Remember those simpler times when you assessed the quality of a film by reading a couple of newspaper reviews, or even more radically, actually witnessing it first-hand on the big screen? For many cinemagoers now, Rotten Tomatoes is the place to visit to see if a film which has initially sparked their interests is actually worth going to see. If fact, the aggregated site has become so ingrained in the worldwide pop culture psyche that the lead-up to film’s scores being released on there is frequently being turned into a last-minute marketing campaign.
This has been both a blessing and a curse for studios (how many waited in anticipation recently to have their fears confirmed when Justice League’s paltry 40% was revealed?). While Rotten Tomatoes is considered a useful tool from the public’s perspective, many industry figures have voiced their concerns about the site, with one Martin Scorsese being the latest to chime in on the debate. He had the following to say about the site and CinemaScore (an audience-led survey site): “The horrible idea they reinforce [is] that every picture, every image is there to be instantly judged and dismissed without giving audiences time to see it.”
It’s easy to see where this worry is coming from, particularly by those who give their blood, sweat and tears over to a time-consuming, years-in-development project, only to see it dismissed before it’s had the proper opportunity to prove itself to the paying public. Despite the fact that many cineastes are also on Scorsese’s page when it comes to the site’s harmful effects in distilling a film down to a score, the fact remains that in this content-heavy era – where at seems like leisure time is at even more of a premium – many viewers want some kind of instant marker, regardless if it ultimately fails to provide an actual watertight informative guide.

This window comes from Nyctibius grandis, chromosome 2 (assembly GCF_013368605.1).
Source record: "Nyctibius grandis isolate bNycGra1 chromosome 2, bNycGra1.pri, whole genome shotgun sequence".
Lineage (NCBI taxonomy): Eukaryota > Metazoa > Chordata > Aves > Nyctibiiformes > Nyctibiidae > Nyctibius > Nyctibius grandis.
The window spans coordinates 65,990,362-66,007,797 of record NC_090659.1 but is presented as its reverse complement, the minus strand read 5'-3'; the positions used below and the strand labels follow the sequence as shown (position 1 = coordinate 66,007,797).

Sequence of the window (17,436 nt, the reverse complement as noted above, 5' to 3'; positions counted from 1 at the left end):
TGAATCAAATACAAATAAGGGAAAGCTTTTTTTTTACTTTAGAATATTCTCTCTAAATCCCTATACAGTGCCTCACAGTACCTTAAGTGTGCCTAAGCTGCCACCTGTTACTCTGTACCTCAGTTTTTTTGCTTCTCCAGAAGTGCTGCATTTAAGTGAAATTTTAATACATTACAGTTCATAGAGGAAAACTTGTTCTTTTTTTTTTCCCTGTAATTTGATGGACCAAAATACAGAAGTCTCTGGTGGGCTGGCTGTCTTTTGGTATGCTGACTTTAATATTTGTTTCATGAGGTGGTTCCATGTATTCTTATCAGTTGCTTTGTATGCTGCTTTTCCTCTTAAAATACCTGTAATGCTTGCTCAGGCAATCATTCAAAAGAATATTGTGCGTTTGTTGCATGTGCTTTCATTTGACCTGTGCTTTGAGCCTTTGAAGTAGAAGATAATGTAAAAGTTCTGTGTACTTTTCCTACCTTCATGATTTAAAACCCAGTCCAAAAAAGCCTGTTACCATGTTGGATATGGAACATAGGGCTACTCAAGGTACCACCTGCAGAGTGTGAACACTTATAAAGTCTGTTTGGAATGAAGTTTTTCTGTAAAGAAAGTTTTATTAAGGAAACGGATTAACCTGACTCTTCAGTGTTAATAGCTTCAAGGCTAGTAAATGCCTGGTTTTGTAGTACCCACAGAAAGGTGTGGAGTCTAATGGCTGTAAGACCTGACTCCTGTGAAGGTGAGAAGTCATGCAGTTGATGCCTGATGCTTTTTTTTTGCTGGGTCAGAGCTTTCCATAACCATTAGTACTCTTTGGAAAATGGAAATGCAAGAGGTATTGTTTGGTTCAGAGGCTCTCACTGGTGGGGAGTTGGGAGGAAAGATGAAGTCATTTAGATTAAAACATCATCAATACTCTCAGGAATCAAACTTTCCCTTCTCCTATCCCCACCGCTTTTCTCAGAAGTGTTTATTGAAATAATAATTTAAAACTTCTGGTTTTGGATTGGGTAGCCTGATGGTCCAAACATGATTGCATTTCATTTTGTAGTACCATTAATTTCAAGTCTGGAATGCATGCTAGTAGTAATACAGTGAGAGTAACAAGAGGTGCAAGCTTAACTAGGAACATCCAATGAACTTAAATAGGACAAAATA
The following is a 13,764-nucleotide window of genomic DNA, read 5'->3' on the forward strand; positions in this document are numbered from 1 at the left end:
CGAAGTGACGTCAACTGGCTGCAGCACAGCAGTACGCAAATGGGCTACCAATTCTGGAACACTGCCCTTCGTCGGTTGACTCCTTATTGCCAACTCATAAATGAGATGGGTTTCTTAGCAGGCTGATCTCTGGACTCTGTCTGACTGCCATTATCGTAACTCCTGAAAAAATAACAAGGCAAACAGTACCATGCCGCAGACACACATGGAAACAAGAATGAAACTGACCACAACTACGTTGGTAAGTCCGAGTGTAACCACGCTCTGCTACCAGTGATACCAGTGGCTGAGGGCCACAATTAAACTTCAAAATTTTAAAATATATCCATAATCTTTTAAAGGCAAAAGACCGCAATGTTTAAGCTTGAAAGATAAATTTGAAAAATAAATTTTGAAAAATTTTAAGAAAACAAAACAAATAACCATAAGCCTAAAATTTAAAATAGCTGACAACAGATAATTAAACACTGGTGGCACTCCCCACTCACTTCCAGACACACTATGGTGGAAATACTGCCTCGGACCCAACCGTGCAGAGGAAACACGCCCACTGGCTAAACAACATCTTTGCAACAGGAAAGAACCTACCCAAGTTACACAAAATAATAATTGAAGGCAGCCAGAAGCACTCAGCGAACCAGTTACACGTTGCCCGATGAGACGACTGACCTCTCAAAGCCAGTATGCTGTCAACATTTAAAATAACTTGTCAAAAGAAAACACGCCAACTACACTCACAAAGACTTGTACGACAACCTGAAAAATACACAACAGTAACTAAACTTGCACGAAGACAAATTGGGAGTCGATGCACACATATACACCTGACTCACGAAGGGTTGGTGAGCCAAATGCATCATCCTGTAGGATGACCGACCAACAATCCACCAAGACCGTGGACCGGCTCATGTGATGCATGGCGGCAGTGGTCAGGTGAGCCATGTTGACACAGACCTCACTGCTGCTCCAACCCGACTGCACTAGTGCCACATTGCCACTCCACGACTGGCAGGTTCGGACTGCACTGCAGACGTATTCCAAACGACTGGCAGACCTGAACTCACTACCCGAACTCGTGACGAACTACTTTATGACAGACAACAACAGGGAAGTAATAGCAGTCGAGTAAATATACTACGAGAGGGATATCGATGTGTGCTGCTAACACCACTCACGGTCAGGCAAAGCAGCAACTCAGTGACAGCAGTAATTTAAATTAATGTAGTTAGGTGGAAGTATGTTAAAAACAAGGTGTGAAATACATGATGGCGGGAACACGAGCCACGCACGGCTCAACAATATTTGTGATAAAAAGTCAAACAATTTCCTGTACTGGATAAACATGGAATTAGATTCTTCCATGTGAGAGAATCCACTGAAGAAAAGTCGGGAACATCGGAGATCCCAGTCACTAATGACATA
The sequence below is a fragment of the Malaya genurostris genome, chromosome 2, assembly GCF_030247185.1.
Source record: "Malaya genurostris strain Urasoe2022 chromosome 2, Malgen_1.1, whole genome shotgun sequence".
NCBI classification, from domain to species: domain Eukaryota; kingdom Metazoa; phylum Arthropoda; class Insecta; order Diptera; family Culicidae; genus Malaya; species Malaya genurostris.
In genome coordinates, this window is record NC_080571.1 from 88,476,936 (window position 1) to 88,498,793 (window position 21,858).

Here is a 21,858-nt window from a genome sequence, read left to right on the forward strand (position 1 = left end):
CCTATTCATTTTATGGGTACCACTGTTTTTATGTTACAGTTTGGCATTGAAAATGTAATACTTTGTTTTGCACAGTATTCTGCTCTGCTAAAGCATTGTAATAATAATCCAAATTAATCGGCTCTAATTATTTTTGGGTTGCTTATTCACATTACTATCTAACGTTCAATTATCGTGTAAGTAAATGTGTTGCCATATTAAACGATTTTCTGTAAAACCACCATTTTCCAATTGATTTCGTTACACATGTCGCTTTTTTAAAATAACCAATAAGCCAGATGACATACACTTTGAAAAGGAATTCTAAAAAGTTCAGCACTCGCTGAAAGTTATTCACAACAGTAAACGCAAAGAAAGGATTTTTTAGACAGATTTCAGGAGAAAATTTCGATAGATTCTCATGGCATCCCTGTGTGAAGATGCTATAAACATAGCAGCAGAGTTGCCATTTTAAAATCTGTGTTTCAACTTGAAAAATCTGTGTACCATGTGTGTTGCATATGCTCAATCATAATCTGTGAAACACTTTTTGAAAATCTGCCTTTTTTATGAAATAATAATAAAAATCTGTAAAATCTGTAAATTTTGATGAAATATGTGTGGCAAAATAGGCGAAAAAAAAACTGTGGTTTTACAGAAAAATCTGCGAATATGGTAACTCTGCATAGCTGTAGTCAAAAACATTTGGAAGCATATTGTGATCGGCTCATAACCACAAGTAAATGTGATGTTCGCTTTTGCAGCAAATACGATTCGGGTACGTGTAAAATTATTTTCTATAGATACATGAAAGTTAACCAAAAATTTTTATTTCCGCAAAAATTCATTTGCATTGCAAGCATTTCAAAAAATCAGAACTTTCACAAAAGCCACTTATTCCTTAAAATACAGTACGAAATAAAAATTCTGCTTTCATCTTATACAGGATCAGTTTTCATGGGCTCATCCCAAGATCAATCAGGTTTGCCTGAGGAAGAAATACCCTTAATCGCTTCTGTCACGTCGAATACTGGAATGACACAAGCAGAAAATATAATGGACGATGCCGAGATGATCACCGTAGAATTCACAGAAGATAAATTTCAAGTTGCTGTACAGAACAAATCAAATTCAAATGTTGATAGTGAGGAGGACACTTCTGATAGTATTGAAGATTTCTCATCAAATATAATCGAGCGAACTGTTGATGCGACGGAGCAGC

Is there an answer that could appease both sides? Unlikely. As the cost of a cinema ticket averages around £10 throughout the country, audiences are also well within their rights to do a little research before they hand over their hard-earned cash, particularly if it involves a large family outing. With that in mind, Rotten Tomatoes might be a necessary evil to help ensure that the cinema experience thrives, even if it is perceived to be detrimental to the aims of the artists creating the product.
Luckily, time has proved that plenty of wonderful films that failed to make an impact at the cinema – be it from negative review or audience inertia – have been rediscovered on the small screen, some to huge fanfare. This will undoubtedly continue as the cream always rises to the top eventually and those films will be recognised for their greatness without a big red tomato symbol as some kind of shorthand quality barometer.